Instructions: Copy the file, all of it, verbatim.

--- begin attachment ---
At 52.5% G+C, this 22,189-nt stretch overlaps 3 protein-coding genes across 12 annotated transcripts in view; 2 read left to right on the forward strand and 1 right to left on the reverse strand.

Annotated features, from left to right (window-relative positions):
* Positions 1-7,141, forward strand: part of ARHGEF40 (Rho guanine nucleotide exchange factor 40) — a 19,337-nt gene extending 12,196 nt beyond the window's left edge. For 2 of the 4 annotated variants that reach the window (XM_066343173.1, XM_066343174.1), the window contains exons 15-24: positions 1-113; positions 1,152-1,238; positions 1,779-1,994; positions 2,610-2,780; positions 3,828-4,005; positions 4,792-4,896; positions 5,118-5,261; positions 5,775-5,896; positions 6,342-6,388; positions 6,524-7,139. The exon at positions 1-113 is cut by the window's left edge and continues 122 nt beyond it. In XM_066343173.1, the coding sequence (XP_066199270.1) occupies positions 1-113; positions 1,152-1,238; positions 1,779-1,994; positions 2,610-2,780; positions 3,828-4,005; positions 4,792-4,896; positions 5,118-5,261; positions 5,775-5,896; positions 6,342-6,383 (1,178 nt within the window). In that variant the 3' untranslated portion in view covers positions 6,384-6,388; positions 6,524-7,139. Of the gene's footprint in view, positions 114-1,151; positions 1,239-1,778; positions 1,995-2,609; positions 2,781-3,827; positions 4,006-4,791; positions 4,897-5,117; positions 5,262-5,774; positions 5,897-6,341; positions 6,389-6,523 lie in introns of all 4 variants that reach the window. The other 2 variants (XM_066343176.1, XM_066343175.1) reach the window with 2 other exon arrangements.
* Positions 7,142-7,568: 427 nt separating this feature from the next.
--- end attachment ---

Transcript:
At 52.5% G+C, this 22,189-nt stretch overlaps 3 protein-coding genes across 12 annotated transcripts in view; 2 read left to right on the forward strand and 1 right to left on the reverse strand.

Annotated features, from left to right (window-relative positions):
* Positions 1-7,141, forward strand: part of ARHGEF40 (Rho guanine nucleotide exchange factor 40) — a 19,337-nt gene extending 12,196 nt beyond the window's left edge. For 2 of the 4 annotated variants that reach the window (XM_066343173.1, XM_066343174.1), the window contains exons 15-24: positions 1-113; positions 1,152-1,238; positions 1,779-1,994; positions 2,610-2,780; positions 3,828-4,005; positions 4,792-4,896; positions 5,118-5,261; positions 5,775-5,896; positions 6,342-6,388; positions 6,524-7,139. The exon at positions 1-113 is cut by the window's left edge and continues 122 nt beyond it. In XM_066343173.1, the coding sequence (XP_066199270.1) occupies positions 1-113; positions 1,152-1,238; positions 1,779-1,994; positions 2,610-2,780; positions 3,828-4,005; positions 4,792-4,896; positions 5,118-5,261; positions 5,775-5,896; positions 6,342-6,383 (1,178 nt within the window). In that variant the 3' untranslated portion in view covers positions 6,384-6,388; positions 6,524-7,139. Of the gene's footprint in view, positions 114-1,151; positions 1,239-1,778; positions 1,995-2,609; positions 2,781-3,827; positions 4,006-4,791; positions 4,897-5,117; positions 5,262-5,774; positions 5,897-6,341; positions 6,389-6,523 lie in introns of all 4 variants that reach the window. The other 2 variants (XM_066343176.1, XM_066343175.1) reach the window with 2 other exon arrangements.
* Positions 7,142-7,568: 427 nt separating this feature from the next.